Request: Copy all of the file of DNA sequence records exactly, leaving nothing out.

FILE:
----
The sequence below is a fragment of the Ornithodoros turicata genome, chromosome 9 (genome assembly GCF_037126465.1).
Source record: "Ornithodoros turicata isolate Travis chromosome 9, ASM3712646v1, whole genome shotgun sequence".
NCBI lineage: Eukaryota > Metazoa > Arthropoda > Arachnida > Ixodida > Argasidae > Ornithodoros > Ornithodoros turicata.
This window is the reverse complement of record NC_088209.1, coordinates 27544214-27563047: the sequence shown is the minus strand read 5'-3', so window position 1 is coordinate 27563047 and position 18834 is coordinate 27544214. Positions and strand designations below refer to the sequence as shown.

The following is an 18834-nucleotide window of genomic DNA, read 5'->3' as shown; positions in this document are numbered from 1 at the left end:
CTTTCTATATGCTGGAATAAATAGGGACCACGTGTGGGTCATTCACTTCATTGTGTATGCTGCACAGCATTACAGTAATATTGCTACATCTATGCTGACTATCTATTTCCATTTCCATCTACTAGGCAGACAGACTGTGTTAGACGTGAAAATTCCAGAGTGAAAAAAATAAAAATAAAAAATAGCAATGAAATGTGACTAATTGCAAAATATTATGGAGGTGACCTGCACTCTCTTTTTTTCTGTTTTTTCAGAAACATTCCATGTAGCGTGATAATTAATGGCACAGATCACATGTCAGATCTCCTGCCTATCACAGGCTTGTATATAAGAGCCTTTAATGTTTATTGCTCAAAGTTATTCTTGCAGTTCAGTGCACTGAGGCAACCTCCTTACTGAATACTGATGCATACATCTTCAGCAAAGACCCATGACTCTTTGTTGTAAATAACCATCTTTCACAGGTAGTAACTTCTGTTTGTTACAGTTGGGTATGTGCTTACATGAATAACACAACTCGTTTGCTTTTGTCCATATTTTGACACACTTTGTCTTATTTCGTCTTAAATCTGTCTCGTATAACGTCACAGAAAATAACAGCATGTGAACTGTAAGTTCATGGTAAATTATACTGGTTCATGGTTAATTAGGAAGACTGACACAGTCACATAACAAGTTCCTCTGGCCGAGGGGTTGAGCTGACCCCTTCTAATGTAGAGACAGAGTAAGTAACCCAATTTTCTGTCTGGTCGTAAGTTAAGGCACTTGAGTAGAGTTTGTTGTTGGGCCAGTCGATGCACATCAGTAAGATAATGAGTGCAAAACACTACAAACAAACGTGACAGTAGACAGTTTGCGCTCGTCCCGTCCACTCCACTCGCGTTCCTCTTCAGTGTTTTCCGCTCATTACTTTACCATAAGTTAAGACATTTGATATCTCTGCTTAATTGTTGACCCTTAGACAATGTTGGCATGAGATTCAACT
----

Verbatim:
The sequence below is a fragment of the Ornithodoros turicata genome, chromosome 9 (genome assembly GCF_037126465.1).
Source record: "Ornithodoros turicata isolate Travis chromosome 9, ASM3712646v1, whole genome shotgun sequence".
NCBI lineage: Eukaryota > Metazoa > Arthropoda > Arachnida > Ixodida > Argasidae > Ornithodoros > Ornithodoros turicata.
This window is the reverse complement of record NC_088209.1, coordinates 27544214-27563047: the sequence shown is the minus strand read 5'-3', so window position 1 is coordinate 27563047 and position 18834 is coordinate 27544214. Positions and strand designations below refer to the sequence as shown.

The following is an 18834-nucleotide window of genomic DNA, read 5'->3' as shown; positions in this document are numbered from 1 at the left end:
CTTTCTATATGCTGGAATAAATAGGGACCACGTGTGGGTCATTCACTTCATTGTGTATGCTGCACAGCATTACAGTAATATTGCTACATCTATGCTGACTATCTATTTCCATTTCCATCTACTAGGCAGACAGACTGTGTTAGACGTGAAAATTCCAGAGTGAAAAAAATAAAAATAAAAAATAGCAATGAAATGTGACTAATTGCAAAATATTATGGAGGTGACCTGCACTCTCTTTTTTTCTGTTTTTTCAGAAACATTCCATGTAGCGTGATAATTAATGGCACAGATCACATGTCAGATCTCCTGCCTATCACAGGCTTGTATATAAGAGCCTTTAATGTTTATTGCTCAAAGTTATTCTTGCAGTTCAGTGCACTGAGGCAACCTCCTTACTGAATACTGATGCATACATCTTCAGCAAAGACCCATGACTCTTTGTTGTAAATAACCATCTTTCACAGGTAGTAACTTCTGTTTGTTACAGTTGGGTATGTGCTTACATGAATAACACAACTCGTTTGCTTTTGTCCATATTTTGACACACTTTGTCTTATTTCGTCTTAAATCTGTCTCGTATAACGTCACAGAAAATAACAGCATGTGAACTGTAAGTTCATGGTAAATTATACTGGTTCATGGTTAATTAGGAAGACTGACACAGTCACATAACAAGTTCCTCTGGCCGAGGGGTTGAGCTGACCCCTTCTAATGTAGAGACAGAGTAAGTAACCCAATTTTCTGTCTGGTCGTAAGTTAAGGCACTTGAGTAGAGTTTGTTGTTGGGCCAGTCGATGCACATCAGTAAGATAATGAGTGCAAAACACTACAAACAAACGTGACAGTAGACAGTTTGCGCTCGTCCCGTCCACTCCACTCGCGTTCCTCTTCAGTGTTTTCCGCTCATTACTTTACCATAAGTTAAGACATTTGATATCTCTGCTTAATTGTTGACCCTTAGACAATGTTGGCATGAGATTCAACT